The gospel reading tells us that Jesus is traveling through the region between Samaria and Galilee while on his way to Jerusalem. [Locate this region on a map in the back of a Bible, or by searching online, “1st Century Palestine map.”] Borders often designate, from the perspective of a particular group, what is considered safe and what is forbidden. Jesus is in a borderland. It’s difficult to distinguish between the two sides. Perhaps that is why these ten men with leprosy are located here: neither side wants them. So they are in this borderland, although this space socially isolates them and economically relegates them to meager living.
The leprosy discussed in the Bible is a catch-all term for any number of skin ailments. Some of these ailments are contagious after long exposure, but some cannot be passed to other people. Regardless, once someone was labeled a leper, they were removed from the community out of fear, though caring individuals would periodically visit or offer supplies.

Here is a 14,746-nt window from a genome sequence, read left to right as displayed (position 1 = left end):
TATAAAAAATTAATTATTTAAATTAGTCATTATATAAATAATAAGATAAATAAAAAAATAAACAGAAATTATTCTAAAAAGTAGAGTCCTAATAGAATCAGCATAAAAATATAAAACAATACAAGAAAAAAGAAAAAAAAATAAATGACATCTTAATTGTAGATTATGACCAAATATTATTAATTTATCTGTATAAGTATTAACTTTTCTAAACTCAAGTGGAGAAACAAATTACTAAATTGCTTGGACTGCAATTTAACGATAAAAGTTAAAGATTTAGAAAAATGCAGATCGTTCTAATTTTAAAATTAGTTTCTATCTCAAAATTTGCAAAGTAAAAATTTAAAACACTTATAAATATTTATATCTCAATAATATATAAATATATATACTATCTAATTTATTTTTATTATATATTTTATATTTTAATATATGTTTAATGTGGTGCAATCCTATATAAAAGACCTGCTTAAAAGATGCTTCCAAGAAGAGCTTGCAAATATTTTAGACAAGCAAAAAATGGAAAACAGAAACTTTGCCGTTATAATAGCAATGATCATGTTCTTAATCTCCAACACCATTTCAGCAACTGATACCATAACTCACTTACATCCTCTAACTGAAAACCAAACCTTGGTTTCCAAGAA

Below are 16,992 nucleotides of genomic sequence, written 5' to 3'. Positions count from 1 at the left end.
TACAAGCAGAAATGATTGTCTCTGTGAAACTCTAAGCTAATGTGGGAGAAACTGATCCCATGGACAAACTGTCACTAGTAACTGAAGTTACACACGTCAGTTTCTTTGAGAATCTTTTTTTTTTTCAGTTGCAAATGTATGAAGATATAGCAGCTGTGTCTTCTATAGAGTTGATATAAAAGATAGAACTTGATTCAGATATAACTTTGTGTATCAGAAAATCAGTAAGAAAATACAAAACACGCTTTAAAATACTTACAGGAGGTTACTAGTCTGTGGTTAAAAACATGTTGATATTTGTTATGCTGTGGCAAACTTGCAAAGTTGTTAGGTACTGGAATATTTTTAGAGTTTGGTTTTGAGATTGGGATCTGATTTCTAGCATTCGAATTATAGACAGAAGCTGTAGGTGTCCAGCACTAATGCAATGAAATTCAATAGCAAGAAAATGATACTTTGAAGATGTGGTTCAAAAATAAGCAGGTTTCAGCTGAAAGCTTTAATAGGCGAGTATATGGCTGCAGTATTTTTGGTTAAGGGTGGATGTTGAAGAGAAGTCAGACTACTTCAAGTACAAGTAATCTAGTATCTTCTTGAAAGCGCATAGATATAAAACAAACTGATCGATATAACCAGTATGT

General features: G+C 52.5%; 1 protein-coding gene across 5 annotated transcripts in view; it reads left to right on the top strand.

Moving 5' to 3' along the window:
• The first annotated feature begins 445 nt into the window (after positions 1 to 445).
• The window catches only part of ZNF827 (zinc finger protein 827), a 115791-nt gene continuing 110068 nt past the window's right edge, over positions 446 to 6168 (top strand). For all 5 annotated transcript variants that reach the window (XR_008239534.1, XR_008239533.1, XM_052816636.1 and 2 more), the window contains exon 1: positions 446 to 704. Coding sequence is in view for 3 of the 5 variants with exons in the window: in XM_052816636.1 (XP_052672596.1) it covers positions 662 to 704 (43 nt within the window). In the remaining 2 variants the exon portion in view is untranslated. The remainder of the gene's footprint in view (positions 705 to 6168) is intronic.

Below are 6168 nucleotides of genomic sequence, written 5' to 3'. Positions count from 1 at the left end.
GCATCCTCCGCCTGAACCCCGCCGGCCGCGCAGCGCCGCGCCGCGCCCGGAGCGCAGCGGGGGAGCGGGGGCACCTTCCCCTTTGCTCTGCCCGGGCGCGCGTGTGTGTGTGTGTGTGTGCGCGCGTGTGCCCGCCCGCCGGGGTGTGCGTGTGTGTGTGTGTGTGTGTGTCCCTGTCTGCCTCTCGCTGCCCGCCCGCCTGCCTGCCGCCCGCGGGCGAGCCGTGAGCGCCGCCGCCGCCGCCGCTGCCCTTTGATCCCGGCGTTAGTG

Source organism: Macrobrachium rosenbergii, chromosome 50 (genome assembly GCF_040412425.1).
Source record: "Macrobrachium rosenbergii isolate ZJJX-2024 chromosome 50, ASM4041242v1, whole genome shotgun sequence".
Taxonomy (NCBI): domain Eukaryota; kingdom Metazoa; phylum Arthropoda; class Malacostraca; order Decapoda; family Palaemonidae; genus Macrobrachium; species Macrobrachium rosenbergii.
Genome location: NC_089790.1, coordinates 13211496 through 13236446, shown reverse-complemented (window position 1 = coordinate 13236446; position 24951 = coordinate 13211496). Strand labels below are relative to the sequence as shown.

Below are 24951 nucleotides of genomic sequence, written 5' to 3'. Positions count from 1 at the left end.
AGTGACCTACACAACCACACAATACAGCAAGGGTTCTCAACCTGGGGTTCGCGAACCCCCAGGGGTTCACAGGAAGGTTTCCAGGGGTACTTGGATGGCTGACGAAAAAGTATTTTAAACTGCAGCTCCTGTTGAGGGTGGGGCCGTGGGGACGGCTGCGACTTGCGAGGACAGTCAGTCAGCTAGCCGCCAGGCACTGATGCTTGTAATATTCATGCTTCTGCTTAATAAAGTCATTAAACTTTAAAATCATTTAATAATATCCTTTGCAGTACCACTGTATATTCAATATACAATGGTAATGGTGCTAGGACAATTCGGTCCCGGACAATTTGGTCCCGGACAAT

Yet it is in this borderland, a forbidden zone that neither Samaria nor Galilee desires, that Jesus does something special: he makes it holy. By bringing healing to those ten men, Jesus allows them to return and be fully engaged in their communities. This borderland that once symbolized their hopelessness becomes the symbol of God’s action.
The story ends with one of the ten – a Samaritan – returning to Jesus to give thanks. To be honest, if I were in their position, the first thing I would likely do is bolt to my loved ones to embrace them. Yet this one Samaritan returns to Jesus, and Jesus points out that there were nine others. He then tells the one, “Get up and go on your way; your faith has made you well.”